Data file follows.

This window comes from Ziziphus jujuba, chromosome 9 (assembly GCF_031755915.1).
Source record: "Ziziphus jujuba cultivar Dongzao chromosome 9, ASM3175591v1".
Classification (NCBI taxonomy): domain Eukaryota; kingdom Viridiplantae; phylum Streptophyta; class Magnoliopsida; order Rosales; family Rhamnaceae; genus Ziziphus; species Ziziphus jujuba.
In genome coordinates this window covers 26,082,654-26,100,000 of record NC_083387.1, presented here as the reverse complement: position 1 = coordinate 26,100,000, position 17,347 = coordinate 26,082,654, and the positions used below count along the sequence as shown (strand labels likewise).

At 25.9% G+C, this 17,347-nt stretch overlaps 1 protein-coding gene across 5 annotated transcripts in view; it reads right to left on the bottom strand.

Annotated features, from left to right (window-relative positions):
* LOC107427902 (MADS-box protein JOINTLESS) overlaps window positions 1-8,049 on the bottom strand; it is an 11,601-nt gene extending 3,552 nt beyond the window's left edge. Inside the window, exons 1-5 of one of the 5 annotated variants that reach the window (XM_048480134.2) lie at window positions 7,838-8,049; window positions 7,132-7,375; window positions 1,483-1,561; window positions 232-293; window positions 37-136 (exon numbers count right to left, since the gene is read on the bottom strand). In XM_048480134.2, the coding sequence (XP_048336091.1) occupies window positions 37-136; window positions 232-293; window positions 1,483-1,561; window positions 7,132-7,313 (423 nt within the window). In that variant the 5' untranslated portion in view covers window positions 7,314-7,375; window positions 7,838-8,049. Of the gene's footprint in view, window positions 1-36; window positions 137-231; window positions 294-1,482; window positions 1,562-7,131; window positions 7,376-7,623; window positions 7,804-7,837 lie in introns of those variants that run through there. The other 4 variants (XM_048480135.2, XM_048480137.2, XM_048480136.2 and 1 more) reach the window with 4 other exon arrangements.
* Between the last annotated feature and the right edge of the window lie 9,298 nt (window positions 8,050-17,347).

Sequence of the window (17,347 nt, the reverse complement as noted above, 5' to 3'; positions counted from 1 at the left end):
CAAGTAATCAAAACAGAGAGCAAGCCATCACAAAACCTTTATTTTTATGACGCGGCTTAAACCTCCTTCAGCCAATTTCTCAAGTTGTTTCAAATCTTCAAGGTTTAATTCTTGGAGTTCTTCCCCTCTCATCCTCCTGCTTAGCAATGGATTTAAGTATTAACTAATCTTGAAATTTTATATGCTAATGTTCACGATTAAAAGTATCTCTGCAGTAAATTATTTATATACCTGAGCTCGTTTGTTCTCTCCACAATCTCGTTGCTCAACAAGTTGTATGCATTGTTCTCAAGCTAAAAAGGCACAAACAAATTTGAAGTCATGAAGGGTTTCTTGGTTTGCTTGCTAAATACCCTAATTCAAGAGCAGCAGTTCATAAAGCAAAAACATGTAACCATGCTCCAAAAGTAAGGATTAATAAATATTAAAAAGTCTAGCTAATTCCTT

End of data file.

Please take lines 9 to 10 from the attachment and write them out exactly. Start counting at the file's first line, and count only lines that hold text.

Sequence of the window (17,347 nt, the reverse complement as noted above, 5' to 3'; positions counted from 1 at the left end):
CAAGTAATCAAAACAGAGAGCAAGCCATCACAAAACCTTTATTTTTATGACGCGGCTTAAACCTCCTTCAGCCAATTTCTCAAGTTGTTTCAAATCTTCAAGGTTTAATTCTTGGAGTTCTTCCCCTCTCATCCTCCTGCTTAGCAATGGATTTAAGTATTAACTAATCTTGAAATTTTATATGCTAATGTTCACGATTAAAAGTATCTCTGCAGTAAATTATTTATATACCTGAGCTCGTTTGTTCTCTCCACAATCTCGTTGCTCAACAAGTTGTATGCATTGTTCTCAAGCTAAAAAGGCACAAACAAATTTGAAGTCATGAAGGGTTTCTTGGTTTGCTTGCTAAATACCCTAATTCAAGAGCAGCAGTTCATAAAGCAAAAACATGTAACCATGCTCCAAAAGTAAGGATTAATAAATATTAAAAAGTCTAGCTAATTCCTT